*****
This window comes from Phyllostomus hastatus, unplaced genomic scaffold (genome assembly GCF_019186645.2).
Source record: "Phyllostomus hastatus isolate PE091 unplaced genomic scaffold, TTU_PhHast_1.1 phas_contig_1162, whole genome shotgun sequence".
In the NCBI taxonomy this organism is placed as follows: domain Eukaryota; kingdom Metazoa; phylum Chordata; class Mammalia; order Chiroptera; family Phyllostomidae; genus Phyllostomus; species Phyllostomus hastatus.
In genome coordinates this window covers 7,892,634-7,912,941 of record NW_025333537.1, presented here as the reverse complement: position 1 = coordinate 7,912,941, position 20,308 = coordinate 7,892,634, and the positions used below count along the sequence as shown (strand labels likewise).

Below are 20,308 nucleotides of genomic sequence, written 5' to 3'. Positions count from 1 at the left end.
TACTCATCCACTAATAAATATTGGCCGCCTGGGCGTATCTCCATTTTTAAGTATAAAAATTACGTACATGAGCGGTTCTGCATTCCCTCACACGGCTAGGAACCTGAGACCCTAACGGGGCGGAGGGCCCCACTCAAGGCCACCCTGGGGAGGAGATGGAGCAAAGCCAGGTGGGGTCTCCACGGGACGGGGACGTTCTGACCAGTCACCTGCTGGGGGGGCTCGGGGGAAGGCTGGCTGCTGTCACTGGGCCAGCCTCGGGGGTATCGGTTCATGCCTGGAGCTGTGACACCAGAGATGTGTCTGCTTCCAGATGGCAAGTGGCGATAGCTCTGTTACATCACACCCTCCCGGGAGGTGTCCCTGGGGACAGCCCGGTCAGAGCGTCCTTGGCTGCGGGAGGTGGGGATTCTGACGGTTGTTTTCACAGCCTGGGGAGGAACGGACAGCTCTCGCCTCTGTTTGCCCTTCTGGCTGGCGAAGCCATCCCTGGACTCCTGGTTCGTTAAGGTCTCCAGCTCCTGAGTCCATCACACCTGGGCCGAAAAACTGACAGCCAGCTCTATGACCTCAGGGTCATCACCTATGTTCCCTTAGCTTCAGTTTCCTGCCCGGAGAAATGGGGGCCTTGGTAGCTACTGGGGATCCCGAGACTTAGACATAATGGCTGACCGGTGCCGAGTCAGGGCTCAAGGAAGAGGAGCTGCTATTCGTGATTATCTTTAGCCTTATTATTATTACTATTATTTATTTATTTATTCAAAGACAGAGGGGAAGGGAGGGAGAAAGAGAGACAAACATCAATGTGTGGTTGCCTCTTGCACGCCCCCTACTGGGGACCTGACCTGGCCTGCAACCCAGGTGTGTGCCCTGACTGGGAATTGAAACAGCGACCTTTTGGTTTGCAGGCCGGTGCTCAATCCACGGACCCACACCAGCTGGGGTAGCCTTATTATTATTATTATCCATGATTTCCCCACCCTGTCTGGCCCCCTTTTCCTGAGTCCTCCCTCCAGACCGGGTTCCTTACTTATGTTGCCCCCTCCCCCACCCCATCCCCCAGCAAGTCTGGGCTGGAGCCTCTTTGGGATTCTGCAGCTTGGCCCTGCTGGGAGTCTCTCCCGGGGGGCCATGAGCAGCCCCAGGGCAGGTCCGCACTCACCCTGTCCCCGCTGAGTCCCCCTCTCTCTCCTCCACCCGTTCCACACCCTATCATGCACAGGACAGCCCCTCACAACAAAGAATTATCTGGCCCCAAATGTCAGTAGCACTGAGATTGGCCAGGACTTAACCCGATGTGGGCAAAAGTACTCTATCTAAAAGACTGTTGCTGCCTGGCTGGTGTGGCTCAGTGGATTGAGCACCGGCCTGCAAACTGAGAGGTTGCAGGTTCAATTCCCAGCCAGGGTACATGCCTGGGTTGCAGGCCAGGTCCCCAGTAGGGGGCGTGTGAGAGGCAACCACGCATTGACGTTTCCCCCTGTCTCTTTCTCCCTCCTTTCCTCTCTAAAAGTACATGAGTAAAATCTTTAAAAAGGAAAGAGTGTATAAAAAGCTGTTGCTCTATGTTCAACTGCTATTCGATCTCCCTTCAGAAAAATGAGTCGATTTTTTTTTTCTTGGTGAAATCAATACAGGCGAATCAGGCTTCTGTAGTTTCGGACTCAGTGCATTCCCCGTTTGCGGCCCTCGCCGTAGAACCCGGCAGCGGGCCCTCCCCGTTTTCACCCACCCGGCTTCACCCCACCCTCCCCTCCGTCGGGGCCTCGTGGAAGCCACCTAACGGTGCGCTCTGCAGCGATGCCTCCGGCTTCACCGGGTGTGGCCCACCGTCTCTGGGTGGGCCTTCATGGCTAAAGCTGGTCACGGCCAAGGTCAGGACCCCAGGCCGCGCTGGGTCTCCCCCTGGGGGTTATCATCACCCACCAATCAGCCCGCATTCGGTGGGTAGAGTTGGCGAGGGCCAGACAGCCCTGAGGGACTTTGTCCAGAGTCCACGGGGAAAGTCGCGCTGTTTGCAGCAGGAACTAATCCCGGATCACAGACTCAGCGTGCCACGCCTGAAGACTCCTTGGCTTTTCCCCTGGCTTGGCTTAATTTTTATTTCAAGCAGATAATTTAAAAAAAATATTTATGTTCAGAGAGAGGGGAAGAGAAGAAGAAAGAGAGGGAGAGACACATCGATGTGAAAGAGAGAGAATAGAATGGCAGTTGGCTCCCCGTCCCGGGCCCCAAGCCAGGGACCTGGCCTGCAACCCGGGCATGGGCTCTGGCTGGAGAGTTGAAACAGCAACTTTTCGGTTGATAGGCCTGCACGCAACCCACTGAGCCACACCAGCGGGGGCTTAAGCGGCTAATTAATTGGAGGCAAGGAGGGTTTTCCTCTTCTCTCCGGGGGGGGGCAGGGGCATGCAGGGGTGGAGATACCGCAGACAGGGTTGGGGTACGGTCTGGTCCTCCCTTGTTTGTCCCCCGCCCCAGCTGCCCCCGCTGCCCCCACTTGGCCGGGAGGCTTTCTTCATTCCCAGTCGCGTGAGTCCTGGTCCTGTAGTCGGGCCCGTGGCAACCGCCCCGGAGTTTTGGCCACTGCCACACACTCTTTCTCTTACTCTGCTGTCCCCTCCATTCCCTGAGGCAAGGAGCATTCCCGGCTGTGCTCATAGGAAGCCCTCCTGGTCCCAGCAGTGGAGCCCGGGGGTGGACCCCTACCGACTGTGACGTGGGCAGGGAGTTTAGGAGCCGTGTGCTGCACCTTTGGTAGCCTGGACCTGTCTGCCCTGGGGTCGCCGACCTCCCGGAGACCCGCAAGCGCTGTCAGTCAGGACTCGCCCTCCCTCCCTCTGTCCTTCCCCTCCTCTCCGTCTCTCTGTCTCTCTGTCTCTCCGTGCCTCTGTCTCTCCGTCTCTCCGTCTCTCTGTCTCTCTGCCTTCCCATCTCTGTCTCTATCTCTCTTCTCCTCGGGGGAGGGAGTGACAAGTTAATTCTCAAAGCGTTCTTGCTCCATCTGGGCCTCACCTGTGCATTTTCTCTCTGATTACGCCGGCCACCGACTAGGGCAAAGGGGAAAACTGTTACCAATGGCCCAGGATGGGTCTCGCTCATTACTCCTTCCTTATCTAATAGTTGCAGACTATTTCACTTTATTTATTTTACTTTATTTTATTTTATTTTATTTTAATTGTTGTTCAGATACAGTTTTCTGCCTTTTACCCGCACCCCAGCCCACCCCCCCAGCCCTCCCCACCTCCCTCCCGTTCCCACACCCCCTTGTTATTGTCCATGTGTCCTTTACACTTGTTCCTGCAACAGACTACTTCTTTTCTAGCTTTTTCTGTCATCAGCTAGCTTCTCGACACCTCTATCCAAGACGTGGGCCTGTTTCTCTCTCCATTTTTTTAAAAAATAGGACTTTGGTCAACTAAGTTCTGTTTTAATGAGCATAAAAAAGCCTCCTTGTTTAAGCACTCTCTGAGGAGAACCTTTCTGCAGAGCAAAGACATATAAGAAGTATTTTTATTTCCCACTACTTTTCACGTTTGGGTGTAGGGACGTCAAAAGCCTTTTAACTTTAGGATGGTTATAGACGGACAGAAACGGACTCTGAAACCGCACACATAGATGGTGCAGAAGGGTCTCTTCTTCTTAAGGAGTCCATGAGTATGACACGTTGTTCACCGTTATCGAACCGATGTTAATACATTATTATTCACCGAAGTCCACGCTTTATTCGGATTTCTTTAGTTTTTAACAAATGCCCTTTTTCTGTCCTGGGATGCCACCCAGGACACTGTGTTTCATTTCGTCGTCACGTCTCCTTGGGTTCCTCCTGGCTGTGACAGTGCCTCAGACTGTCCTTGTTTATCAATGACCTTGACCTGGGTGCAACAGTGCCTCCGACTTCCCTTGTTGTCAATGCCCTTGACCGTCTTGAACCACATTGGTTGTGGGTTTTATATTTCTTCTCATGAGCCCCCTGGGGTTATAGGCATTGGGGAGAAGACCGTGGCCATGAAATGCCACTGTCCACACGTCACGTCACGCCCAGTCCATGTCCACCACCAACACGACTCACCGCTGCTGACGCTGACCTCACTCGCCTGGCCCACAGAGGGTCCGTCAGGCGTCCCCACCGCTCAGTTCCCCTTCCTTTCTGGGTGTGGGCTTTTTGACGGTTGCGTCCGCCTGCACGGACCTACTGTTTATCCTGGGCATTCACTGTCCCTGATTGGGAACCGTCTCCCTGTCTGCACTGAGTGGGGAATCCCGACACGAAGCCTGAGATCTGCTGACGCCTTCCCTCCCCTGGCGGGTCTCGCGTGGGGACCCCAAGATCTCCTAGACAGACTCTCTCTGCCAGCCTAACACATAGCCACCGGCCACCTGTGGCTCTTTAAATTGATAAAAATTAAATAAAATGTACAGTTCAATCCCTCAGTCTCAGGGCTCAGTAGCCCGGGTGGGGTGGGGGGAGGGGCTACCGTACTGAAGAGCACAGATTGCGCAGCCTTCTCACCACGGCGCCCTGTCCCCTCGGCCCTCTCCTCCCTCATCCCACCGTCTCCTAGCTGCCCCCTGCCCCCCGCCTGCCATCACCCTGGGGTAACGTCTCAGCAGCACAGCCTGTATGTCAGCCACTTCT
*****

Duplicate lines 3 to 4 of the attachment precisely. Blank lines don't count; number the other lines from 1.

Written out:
In the NCBI taxonomy this organism is placed as follows: domain Eukaryota; kingdom Metazoa; phylum Chordata; class Mammalia; order Chiroptera; family Phyllostomidae; genus Phyllostomus; species Phyllostomus hastatus.
In genome coordinates this window covers 7,892,634-7,912,941 of record NW_025333537.1, presented here as the reverse complement: position 1 = coordinate 7,912,941, position 20,308 = coordinate 7,892,634, and the positions used below count along the sequence as shown (strand labels likewise).